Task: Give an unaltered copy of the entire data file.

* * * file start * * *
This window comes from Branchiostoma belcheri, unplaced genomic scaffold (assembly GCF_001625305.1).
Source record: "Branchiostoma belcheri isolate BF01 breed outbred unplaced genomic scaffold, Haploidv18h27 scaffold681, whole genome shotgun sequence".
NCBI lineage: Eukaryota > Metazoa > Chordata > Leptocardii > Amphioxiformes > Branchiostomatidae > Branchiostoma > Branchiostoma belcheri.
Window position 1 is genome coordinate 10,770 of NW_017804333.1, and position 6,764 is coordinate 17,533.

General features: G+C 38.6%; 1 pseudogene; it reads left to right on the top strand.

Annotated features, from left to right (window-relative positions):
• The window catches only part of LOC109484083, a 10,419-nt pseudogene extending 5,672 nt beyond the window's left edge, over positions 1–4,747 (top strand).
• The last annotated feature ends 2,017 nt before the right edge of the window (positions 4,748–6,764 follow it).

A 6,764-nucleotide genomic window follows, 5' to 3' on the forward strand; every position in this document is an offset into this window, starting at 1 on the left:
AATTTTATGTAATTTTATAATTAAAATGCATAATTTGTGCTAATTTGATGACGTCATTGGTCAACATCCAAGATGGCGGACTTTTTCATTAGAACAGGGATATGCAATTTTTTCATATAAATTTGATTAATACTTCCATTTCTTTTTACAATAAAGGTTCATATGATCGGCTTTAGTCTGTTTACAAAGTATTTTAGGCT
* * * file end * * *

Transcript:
This window comes from Branchiostoma belcheri, unplaced genomic scaffold (assembly GCF_001625305.1).
Source record: "Branchiostoma belcheri isolate BF01 breed outbred unplaced genomic scaffold, Haploidv18h27 scaffold681, whole genome shotgun sequence".
NCBI lineage: Eukaryota > Metazoa > Chordata > Leptocardii > Amphioxiformes > Branchiostomatidae > Branchiostoma > Branchiostoma belcheri.
Window position 1 is genome coordinate 10,770 of NW_017804333.1, and position 6,764 is coordinate 17,533.

General features: G+C 38.6%; 1 pseudogene; it reads left to right on the top strand.

Annotated features, from left to right (window-relative positions):
• The window catches only part of LOC109484083, a 10,419-nt pseudogene extending 5,672 nt beyond the window's left edge, over positions 1–4,747 (top strand).
• The last annotated feature ends 2,017 nt before the right edge of the window (positions 4,748–6,764 follow it).

A 6,764-nucleotide genomic window follows, 5' to 3' on the forward strand; every position in this document is an offset into this window, starting at 1 on the left:
AATTTTATGTAATTTTATAATTAAAATGCATAATTTGTGCTAATTTGATGACGTCATTGGTCAACATCCAAGATGGCGGACTTTTTCATTAGAACAGGGATATGCAATTTTTTCATATAAATTTGATTAATACTTCCATTTCTTTTTACAATAAAGGTTCATATGATCGGCTTTAGTCTGTTTACAAAGTATTTTAGGCT